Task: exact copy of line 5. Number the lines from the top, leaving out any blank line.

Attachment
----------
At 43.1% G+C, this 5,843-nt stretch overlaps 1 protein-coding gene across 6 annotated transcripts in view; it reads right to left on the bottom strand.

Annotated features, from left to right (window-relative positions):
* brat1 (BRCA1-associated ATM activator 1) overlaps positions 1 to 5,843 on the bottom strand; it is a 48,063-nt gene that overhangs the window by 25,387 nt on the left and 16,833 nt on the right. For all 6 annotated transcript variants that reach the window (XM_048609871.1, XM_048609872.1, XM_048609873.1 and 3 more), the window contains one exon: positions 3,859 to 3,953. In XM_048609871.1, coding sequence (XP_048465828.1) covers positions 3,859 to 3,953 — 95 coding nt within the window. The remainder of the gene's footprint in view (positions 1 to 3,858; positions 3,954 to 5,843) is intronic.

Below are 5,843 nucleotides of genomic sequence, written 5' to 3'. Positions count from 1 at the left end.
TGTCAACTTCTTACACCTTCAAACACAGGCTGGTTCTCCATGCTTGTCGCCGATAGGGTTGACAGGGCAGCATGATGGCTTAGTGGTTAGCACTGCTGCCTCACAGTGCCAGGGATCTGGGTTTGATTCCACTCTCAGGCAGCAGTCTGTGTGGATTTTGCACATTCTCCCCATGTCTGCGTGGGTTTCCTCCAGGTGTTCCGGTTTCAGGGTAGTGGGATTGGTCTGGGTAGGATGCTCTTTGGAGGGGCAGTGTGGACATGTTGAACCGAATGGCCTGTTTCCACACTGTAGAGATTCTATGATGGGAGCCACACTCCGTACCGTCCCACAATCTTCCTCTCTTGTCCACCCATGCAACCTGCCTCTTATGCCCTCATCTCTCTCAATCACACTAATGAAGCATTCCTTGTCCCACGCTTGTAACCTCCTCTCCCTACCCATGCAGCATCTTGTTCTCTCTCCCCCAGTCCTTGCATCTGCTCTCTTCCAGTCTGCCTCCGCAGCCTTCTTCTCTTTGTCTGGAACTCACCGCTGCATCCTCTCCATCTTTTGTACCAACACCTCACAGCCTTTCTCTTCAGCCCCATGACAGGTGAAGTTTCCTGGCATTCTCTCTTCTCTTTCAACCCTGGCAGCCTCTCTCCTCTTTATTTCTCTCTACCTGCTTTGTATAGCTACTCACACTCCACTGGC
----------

TGTCAACTTCTTACACCTTCAAACACAGGCTGGTTCTCCATGCTTGTCGCCGATAGGGTTGACAGGGCAGCATGATGGCTTAGTGGTTAGCACTGCTGCCTCACAGTGCCAGGGATCTGGGTTTGATTCCACTCTCAGGCAGCAGTCTGTGTGGATTTTGCACATTCTCCCCATGTCTGCGTGGGTTTCCTCCAGGTGTTCCGGTTTCAGGGTAGTGGGATTGGTCTGGGTAGGATGCTCTTTGGAGGGGCAGTGTGGACATGTTGAACCGAATGGCCTGTTTCCACACTGTAGAGATTCTATGATGGGAGCCACACTCCGTACCGTCCCACAATCTTCCTCTCTTGTCCACCCATGCAACCTGCCTCTTATGCCCTCATCTCTCTCAATCACACTAATGAAGCATTCCTTGTCCCACGCTTGTAACCTCCTCTCCCTACCCATGCAGCATCTTGTTCTCTCTCCCCCAGTCCTTGCATCTGCTCTCTTCCAGTCTGCCTCCGCAGCCTTCTTCTCTTTGTCTGGAACTCACCGCTGCATCCTCTCCATCTTTTGTACCAACACCTCACAGCCTTTCTCTTCAGCCCCATGACAGGTGAAGTTTCCTGGCATTCTCTCTTCTCTTTCAACCCTGGCAGCCTCTCTCCTCTTTATTTCTCTCTACCTGCTTTGTATAGCTACTCACACTCCACTGGC